Kaiyuan Tongbao[t][8] 開元通寳 开元通宝 Seal script Bronze From 961 Hartill #15.100
Kaiyuan Tongbao[u][8] 開元通寳 开元通宝 Clerical script Bronze From 961 Hartill #15.101
Kaiyuan Tongbao[v][8] 開元通寳 开元通宝 Clerical script Bronze From 961 Hartill #15.102
Kaiyuan Tongbao[w][8] 開元通寳 开元通宝 Clerical script Bronze From 961 Hartill #15.103

Vault protector coins

Main article: Chinese numismatic charm § Vault Protector coins

The earliest known vault protector coin (鎮庫錢) known to exist is the Datang Zhenku (大唐镇库) which translates as "the Vault Protector of the Tang Dynasty" and was cast during the Baoda period of Li Jing. The diameter of these Datang Zhenku vault protector coins is 6 cm, and they have a thickness of 0.6 cm, the diameter of the square center hole is 1.24 cm and the Datang Zhenku coin weighs 93.7 grams.[10][11] Only one of these vault protector coins is known to exist and it was owned by a coin-collector from the city of Tianjin named Fang Yaoyu (方藥雨) during the beginning of the twentieth century and it was later owned by another private coin-collector called Chen Rentao (陳仁濤) before it ended up in the collection of the National Museum of China during the 1950s.[12] This vault protector coin was depicted on a silver commemorative coin issued by the People's Republic of China in 1998.[13]

See also

Notes

  1. ^ Said to have been cast in 937 by the Prince of Qi or by the founder of the Southern Tang dynasty with the original name of the Tang kingdom. Only two specimens were known, and these have both now disappeared.
  2. ^ There is an extremely rare bronze version of this cash coin.
  3. ^ Reverse: Plain.
  4. ^ Reverse: Large dot above, further information: "Han dynasty coinage § Dots, crescents, circles, numbers, counting rods, Chinese characters, and other symbols appearing on coins".
  5. ^ Reverse: Crescent above.
  6. ^ Larger characters.
  7. ^ Smaller characters, short strokes at top of "Tang" (唐).
  8. ^ A large cash coin, worth 10 regular size cash coins.
  9. ^ Reverse: Plain.
  10. ^ Reverse: Large dot above.
  11. ^ Small cash coin. Reverse: Plain.
  12. ^ Small cash coin. Reverse: Crescent above.
  13. ^ One dot tong (通). Reverse: Plain.
  14. ^ Smaller cash coin.
  15. ^ Regular size.
  16. ^ Smaller cash coin.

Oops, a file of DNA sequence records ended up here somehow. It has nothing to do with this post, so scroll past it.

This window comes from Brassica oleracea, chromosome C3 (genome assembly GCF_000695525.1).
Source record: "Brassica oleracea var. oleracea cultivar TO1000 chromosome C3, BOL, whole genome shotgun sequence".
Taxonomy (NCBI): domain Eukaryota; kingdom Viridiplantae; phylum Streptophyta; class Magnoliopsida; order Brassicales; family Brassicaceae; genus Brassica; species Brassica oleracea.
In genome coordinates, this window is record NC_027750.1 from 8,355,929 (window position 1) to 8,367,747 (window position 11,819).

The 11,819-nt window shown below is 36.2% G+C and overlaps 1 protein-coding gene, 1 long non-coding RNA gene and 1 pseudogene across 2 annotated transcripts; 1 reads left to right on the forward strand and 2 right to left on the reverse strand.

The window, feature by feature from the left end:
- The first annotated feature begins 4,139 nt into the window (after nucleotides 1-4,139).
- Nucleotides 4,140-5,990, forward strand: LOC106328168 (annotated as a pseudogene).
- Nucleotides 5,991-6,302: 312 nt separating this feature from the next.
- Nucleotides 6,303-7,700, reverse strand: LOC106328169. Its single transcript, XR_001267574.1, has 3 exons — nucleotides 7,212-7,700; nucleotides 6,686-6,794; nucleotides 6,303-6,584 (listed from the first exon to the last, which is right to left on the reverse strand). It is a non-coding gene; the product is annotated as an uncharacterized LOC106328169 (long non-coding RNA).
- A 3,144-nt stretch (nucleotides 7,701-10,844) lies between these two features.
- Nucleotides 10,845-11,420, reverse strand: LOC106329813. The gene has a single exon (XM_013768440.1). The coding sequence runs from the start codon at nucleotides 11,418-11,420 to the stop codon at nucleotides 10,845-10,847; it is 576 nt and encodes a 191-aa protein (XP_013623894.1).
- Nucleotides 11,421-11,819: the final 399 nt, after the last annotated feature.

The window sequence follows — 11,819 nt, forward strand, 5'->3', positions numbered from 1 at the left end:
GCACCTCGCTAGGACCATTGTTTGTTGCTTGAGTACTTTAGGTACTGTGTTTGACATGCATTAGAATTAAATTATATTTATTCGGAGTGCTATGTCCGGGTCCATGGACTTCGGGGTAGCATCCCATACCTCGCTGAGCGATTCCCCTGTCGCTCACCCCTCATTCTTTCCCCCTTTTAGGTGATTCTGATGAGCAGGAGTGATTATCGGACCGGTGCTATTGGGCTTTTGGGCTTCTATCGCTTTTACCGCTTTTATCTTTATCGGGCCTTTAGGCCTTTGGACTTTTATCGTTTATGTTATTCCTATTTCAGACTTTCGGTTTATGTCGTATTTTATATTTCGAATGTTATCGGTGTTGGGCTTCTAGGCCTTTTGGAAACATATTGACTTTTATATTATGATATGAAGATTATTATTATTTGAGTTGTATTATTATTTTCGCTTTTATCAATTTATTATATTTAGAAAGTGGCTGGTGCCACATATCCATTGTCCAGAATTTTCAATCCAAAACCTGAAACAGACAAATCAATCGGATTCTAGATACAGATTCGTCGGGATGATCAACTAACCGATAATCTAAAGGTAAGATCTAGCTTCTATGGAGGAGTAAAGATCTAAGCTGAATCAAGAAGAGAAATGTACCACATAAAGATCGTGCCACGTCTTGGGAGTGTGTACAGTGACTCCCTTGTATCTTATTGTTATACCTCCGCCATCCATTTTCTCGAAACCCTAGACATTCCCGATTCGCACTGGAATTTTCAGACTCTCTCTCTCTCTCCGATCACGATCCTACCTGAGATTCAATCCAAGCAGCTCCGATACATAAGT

17. ^ Smaller cash coin. Reverse: Crescent above.
  18. ^ Smaller iron cash coin. Reverse: Crescent above.
  19. ^ Reverse: Plain
  20. ^ Reverse: Large dot above.
  21. ^ In Clerical (Li) script. Distinguished from Tang dynasty period Kaiyuan Tongbao cash coins (Hartill #14.1 &c) by the broader rims, and the characters being in less deep relief. Reverse: Plain.
  22. ^ Reverse: Inverted crescent below.
  23. ^ Reverse: Crescent left, dot right.

Catalogue numbers

References

  1. ^ Bian Xiaoxuan (卞孝萱) (1992), "Nantang (南唐)", in Zhongguo da baike quanshu (中國大百科全書), Zhongguo lishi (中國歷史). (Beijing / Shanghai: Zhongguo da baike quanshu chubanshe), Vol. 2.) (in Mandarin Chinese)
  2. ^ a b c d e Hartill, David (2005). Cast Chinese Coins. Trafford, United Kingdom: Trafford Publishing. pp. 119–120. ISBN 978-1412054669.
  3. ^ a b c d e f "Chinese coins – 中國錢幣". Gary Ashkenazy / גארי אשכנזי (Primaltrek – a journey through Chinese culture). 16 November 2016. Retrieved 16 September 2018.
  4. ^ a b c d e f "Chinese Cast Coins - SOUTHERN T'ANG DYNASTY AD 937-978". By Robert Kokotailo (Calgary Coin & Antique Gallery – Chinese Cast Coins). 2018. Retrieved 16 September 2018.
  5. ^ Chester L. Krause and Clifford Mishler. Standard Catalog of World Coins.
  6. ^ Fredrik Schjøth. Chinese Currency. Oslo, 1929
  7. ^ Zhongguo lishi da cidian bianzuan weiyuanhui (中國歷史大辭典編纂委員會) (ed. 2000), Zhongguo lishi da cidian (中國歷史大辭典) (Shanghai: Shanghai cishu chubanshe), Vol.2, pp. 3338, 3340. (in Mandarin Chinese)
  8. ^ a b c d e f g h i j k l Hartill 2005, p. 120.
  9. ^ a b c d e f g h i j k l m n o p q Hartill 2005, p. 119.
  10. ^ "Vault Protector Coins". Gary Ashkenazy / גארי אשכנזי (Primaltrek – a journey through Chinese culture). 10 June 2015. Retrieved 16 September 2018.
  11. ^ “Coins in China’s History” published in 1936 by Arthur B. Coole (邱文明).
  12. ^ Google Books - The Zhangs from Nanxun: A One Hundred and Fifty Year Chronicle of a Chinese Family by Laurence Chang. Retrieved: 16 September 2018.
  13. ^ Stephen Album (2022). "Auction 25 - Lot 867 - CHINA (PEOPLE'S REPUBLIC): AR 10 yuan, 1998. KM-1196. One ounce silver vault protector, dà táng zhèn kù (Great Tang (Dynasty) Storehouse Guard), Proof, ex Shèngbidébao Collection. Estimated Value $100 - 150. - Realized $85". Stephen Album Rare Coins (Member: American Numismatic Association, American Numismatic Society, Oriental Numismatic Society, California State Numismatic Association, Royal Numismatic Society, International Association of Professional Numismatists, Mumbai Coin Society, Florida United Numismatists, and Royal Canadian Numismatic Association). Retrieved 15 March 2022.